Seven ways to make your home smell re­ally good

Try not to use any prod­uct com­prised of chem­i­cals that leave a stench


If a guest walks into your home and im­me­di­ately asks, “What’s that smell?” it’s prob­a­bly not be­cause you’ve got a fra­grant ap­ple pie in the oven. Fig­ure out where the of­fen­sive aroma is com­ing from then take ac­tion. Avoid us­ing any prod­uct com­prised of chem­i­cals that leave a stench. Cer­tain plants give o a sweet scent, like gera­ni­ums and or­chids, but they’ll just mask the smells. A bet­ter so­lu­tion is to get rid of the of­fend­ing odour. Here’s how to:

Re­move pet smells

Lola may be your best friend, but she’s kind of stinky and loves to curl up on the car­pet. “Sprin­kle car­pet with bak­ing soda, al­low to sit for a few hours, and then vac­uum,” ad­vises Donna Smallin Ku­per, a certi ed home clean­ing tech­ni­cian and au­thor of Clean­ing Plain & Sim­ple. If the source of the smell is urine, though, try an en­zyme-di­gest­ing san­i­tizer from your lo­cal pet store.

Get rid of last night’s omi­nous din­ner odours

e spicy meat­balls were a hit, but the lin­ger­ing smell the morn­ing af­ter? Not so much.

e next time you make a meal with bold avours, place a bowl of vine­gar and water on the kitchen counter overnight, says Ku­per. e meat­ball smell will be gone by morn­ing.

Give the whole house

a fresh scent

“I per­son­ally avoid any plugin air fresh­en­ers since there are many health is­sues as­so­ci­ated with them,” says Ku­per. A more nat­u­ral way to freshen the air: Sim­mer a pot of water with cin­na­mon sticks on the stove. “Just be sure not to boil away all the liq­uid!”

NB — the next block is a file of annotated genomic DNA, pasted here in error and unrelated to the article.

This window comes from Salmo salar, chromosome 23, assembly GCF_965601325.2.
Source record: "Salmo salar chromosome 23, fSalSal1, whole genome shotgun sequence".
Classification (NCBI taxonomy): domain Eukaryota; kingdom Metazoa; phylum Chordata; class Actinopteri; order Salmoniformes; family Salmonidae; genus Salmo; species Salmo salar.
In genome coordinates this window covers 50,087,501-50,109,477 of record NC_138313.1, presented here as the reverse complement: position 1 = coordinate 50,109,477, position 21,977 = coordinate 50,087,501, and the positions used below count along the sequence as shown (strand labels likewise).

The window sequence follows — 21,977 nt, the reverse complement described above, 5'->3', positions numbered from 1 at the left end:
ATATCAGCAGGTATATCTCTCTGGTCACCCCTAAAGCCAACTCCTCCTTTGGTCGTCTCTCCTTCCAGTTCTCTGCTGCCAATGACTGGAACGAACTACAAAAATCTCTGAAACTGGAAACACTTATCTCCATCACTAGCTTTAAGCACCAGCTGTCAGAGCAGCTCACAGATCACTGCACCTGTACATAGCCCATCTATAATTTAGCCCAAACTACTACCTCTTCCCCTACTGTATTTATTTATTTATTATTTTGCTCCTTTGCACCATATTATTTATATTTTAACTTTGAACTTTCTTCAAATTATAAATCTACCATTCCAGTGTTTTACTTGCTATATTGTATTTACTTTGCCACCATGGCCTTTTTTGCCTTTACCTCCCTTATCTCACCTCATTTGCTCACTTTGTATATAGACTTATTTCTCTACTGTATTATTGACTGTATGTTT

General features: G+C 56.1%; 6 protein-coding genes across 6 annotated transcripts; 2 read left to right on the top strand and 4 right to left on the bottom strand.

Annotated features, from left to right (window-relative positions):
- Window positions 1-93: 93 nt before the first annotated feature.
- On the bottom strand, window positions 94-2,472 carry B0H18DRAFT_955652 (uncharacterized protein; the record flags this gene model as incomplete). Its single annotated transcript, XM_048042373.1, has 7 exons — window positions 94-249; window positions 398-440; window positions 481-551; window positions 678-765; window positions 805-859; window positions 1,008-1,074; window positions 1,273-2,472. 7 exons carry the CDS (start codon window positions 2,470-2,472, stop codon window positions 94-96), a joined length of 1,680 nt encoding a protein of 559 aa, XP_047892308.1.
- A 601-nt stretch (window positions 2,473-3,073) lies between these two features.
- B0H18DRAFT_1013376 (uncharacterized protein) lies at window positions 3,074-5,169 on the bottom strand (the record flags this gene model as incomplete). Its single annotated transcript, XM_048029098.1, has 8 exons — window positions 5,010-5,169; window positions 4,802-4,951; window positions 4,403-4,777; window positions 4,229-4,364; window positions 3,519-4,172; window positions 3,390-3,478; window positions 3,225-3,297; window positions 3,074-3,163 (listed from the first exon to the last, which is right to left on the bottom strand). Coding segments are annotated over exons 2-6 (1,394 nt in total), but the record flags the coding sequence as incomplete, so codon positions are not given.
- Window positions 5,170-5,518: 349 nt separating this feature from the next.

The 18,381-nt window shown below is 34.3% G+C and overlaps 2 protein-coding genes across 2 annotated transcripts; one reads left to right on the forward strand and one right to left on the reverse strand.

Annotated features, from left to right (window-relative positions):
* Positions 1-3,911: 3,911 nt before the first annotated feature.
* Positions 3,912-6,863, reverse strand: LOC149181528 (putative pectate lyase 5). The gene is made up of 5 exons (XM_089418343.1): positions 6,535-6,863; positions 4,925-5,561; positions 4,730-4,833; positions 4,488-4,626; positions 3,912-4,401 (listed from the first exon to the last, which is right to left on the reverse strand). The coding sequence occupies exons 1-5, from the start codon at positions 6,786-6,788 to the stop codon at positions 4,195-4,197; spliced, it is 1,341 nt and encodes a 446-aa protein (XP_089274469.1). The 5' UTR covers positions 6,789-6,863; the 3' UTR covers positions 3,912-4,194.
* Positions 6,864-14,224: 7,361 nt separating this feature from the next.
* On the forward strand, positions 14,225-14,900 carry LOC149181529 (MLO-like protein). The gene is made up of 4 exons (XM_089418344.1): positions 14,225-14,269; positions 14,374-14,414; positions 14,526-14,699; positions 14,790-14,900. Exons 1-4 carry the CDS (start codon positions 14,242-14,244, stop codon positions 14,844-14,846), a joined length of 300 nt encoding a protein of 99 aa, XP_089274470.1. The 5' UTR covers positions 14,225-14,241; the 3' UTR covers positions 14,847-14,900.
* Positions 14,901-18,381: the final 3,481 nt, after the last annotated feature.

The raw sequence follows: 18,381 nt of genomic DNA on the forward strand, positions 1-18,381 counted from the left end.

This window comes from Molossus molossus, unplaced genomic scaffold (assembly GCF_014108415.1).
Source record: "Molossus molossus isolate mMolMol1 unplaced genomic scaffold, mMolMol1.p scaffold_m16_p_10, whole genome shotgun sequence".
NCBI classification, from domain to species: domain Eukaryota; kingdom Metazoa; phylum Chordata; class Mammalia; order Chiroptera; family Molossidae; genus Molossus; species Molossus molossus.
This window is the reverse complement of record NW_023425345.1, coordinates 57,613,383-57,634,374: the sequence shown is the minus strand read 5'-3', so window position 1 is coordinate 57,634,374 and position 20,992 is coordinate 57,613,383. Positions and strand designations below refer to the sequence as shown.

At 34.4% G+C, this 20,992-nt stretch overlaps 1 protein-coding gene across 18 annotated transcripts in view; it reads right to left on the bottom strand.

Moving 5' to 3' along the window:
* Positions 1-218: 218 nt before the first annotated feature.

Make your bath­room

smell clean

If you’ve scrubbed and scrubbed but the un­pleas­ant odour lingers, your tow­els may be the cul­prit.

“If they’re musty-smelling even af­ter wash­ing, re­wash them but don’t add de­ter­gent — pour in a half cup of white vine­gar in­stead,” says Ku­per.

Help your re­frig­er­a­tor

stay odour-free

The first step: Clean out the fridge and dis­card any­thing that’s ex­pired, mouldy or uniden­ti­fi­able. en start scrub­bing. “Use a non- toxic clean­ing prod­uct,” says the ex­pert. “Also place a small opened box of bak­ing soda on a shelf to ab­sorb odours; re­place it ev­ery three months.”

Re­move kitchen drain smells

If pour­ing a pot of boil­ing water down the sink to re­move any trapped food doesn’t work, check the un­der­side of the garbage dis­posal aps be­cause they prob­a­bly need clean­ing, says Ku­per. Flip them up­side down, and use an old tooth­brush and kitchen spray cleaner to get rid of de­bris. Next, grind used lemon halves in the dis­posal, and the smell should be gone.

Say good­bye to mi­crowave odours

It’s citrus to the res­cue again! Put half a lemon in a bowl of water and mi­crowave on high for ve min­utes. Use the resid­ual steam to clean the mi­crowave’s in­side.


Sprin­kling your car­pet with bak­ing soda, al­low­ing it to sit for a while, and then vac­u­um­ing can help elim­i­nate odours.

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